Open Conference Systems, National Conference on the Beginning Design Student

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Disembodied Circle: A Twelve-Step Program
Brian Michael Ambroziak

Last modified: 2017-02-14

Abstract


“… only in the vacuum lay the truly essential. The reality of a room, for instance, was to be found in the vacant space enclosed by the roof and the walls, not in the roof and walls themselves.“

- Okakura Kakuzo, The Book of Tea, 1906

The exercise entitled Disembodied Circle1 is part of a one-hundred level course entitled Visual Design Theory. The problem allows young designers to engage a highly personal three-dimensional space, one that makes the often times more abstract processes of the design studio more tangible. The exercise provides a forum in which to examine the consequences of various physical conditions and question fundamental design decisions related to scale and site as well as appreciate various phenomenological determinants of place. The magic of this exercise lies in its absolute simplicity, its ability to emphasize how subtle shifts in dimension can profoundly affect one’s psychological reading of a space. In a relatively short period of time, students undergo a wonderful transformation from an interstitial state, that of the wall, to an external and then internal realization of an archetypal condition – the inscribed circle. It is the goal of this paper to generate a field manual that exploits this “twelve-step” strategy for spatial perception.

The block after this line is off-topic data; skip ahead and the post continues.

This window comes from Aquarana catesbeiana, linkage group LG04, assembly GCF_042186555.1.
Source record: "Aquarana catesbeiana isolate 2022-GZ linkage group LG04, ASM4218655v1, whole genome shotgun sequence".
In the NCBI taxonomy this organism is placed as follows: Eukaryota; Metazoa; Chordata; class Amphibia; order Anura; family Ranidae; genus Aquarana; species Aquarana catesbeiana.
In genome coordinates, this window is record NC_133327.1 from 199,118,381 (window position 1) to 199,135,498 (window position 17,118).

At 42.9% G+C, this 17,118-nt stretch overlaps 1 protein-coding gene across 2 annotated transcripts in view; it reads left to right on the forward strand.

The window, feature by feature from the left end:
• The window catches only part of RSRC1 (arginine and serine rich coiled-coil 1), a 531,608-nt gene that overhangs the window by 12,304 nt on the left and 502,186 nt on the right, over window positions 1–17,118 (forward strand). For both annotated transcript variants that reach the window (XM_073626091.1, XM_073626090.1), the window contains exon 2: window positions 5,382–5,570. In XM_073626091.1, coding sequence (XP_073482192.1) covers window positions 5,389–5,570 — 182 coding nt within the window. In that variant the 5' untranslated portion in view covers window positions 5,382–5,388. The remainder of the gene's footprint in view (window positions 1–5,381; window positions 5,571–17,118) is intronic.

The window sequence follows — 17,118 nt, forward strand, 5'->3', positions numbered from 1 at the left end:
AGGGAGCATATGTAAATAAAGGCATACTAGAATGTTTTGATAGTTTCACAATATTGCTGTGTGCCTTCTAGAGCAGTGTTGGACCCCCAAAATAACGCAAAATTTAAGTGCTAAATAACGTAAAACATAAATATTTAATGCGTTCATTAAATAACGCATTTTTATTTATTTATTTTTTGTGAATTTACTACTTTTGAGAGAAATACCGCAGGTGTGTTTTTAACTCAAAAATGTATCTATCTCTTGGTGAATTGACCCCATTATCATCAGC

step 01. Gather twenty to thirty beginning design students, find a relatively flat grassy field on campus, and compose yourselves at arms-length into what you consider to be an ideal circle. The students must touch fingertips so as to create a feeling of enclosure as well as to evoke the tactile experience.

step 02. Critique your work and question whether it truly is the absolute purest curve and equal at all points. This insistence on defining an absolutely perfect arc is critical to the psychology of the experiment and allows the individual to internalize the form to the greatest degree possible.

step 03. Once a perfectly smooth circumference has been achieved, begin walking clockwise – leg over leg – watching the center and attempting to appreciate the quality of the circle that you form. These movements create an almost centrifugal force that reinforces the circle’s fundamental attribute.

step 09. Remove your shoes and while standing directly behind them take two steps back.

step 10DC. You are now looking at a DISEMBODIED CIRCLE. The form that the group was once part of has been purged from the student’s body as the wall has been transformed from an interior reality to an exterior condition. This newly created planemetric territory now exists as an outer boundary or a barrier. Through a series of primitive operations, the participant has experienced something much more profound than mere passage from interior to exterior.

step 11. Take several steps forward such that you are inside the ring of shoes. At this point you come to understand the verticality of the inscribed circle as you look skyward.

step 12. A final component of the exercise before re-shoeing includes a discussion with the students as to why they chose to place the original circle where they did. Quite often, it falls in the center of the field and aligns itself unconsciously with site context such as buildings, fire hydrants, trees, and amphitheaters.

1 The exercise was first conducted with Ben Nicholson while on his campus visit to lecture on and exhibit his project entitled Labyrinths.